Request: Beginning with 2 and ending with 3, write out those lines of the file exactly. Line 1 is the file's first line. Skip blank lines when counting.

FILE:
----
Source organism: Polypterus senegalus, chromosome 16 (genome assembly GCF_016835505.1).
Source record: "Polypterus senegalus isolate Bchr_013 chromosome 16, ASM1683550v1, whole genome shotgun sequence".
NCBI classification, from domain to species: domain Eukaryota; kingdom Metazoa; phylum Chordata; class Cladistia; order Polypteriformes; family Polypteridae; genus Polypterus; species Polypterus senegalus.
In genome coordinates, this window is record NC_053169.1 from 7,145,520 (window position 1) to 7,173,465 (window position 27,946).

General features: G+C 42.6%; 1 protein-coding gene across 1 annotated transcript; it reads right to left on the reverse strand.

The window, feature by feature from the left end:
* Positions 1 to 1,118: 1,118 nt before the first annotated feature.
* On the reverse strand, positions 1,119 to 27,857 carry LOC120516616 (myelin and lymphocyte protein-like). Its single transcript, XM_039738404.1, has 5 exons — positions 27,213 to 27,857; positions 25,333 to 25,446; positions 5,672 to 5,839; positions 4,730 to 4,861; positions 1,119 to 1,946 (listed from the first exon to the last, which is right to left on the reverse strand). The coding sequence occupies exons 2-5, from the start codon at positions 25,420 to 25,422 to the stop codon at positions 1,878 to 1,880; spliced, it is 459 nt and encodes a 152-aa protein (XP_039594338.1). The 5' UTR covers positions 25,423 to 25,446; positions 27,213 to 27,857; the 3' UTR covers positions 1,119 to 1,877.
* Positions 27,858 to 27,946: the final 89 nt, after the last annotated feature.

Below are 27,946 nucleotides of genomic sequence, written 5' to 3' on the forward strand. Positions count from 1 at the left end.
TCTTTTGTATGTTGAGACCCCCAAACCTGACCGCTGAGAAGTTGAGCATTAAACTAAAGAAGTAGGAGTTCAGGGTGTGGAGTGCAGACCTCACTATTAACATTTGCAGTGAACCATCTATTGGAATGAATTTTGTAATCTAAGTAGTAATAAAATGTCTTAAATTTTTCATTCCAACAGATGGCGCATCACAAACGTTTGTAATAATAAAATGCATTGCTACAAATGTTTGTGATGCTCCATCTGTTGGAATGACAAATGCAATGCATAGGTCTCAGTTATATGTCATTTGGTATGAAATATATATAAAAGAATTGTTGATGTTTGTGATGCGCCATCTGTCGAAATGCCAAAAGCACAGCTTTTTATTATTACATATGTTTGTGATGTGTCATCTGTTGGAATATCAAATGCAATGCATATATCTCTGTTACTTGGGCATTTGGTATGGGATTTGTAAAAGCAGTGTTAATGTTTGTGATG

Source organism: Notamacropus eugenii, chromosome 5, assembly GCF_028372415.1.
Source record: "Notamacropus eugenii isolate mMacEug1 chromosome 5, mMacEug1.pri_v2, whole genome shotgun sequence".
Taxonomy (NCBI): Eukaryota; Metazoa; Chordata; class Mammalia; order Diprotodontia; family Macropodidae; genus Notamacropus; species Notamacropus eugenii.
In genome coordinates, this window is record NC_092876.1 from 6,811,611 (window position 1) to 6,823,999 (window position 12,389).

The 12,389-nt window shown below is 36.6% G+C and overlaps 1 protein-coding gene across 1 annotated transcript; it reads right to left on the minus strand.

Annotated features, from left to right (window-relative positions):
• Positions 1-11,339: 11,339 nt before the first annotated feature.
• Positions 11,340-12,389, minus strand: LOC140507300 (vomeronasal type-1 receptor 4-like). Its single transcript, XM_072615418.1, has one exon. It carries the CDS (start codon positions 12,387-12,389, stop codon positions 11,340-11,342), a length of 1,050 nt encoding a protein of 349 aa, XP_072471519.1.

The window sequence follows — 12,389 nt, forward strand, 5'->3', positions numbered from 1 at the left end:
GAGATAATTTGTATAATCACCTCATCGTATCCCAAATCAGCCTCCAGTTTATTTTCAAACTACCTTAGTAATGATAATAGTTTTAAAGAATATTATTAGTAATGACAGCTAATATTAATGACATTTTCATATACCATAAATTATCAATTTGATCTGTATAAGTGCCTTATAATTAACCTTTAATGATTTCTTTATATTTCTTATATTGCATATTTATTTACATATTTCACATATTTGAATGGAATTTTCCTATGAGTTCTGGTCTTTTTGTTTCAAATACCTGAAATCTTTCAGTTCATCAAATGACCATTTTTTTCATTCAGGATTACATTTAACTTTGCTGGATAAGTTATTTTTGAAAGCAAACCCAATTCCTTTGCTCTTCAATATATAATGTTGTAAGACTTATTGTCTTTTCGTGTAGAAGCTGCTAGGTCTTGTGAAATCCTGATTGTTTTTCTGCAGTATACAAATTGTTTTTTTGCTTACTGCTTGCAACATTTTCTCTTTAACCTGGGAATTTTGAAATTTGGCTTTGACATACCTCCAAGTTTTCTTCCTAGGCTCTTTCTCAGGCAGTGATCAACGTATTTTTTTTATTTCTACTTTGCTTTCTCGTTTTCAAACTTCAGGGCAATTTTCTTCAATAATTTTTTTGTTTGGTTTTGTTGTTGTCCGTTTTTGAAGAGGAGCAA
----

Source record: "Polypterus senegalus isolate Bchr_013 chromosome 16, ASM1683550v1, whole genome shotgun sequence".
NCBI classification, from domain to species: domain Eukaryota; kingdom Metazoa; phylum Chordata; class Cladistia; order Polypteriformes; family Polypteridae; genus Polypterus; species Polypterus senegalus.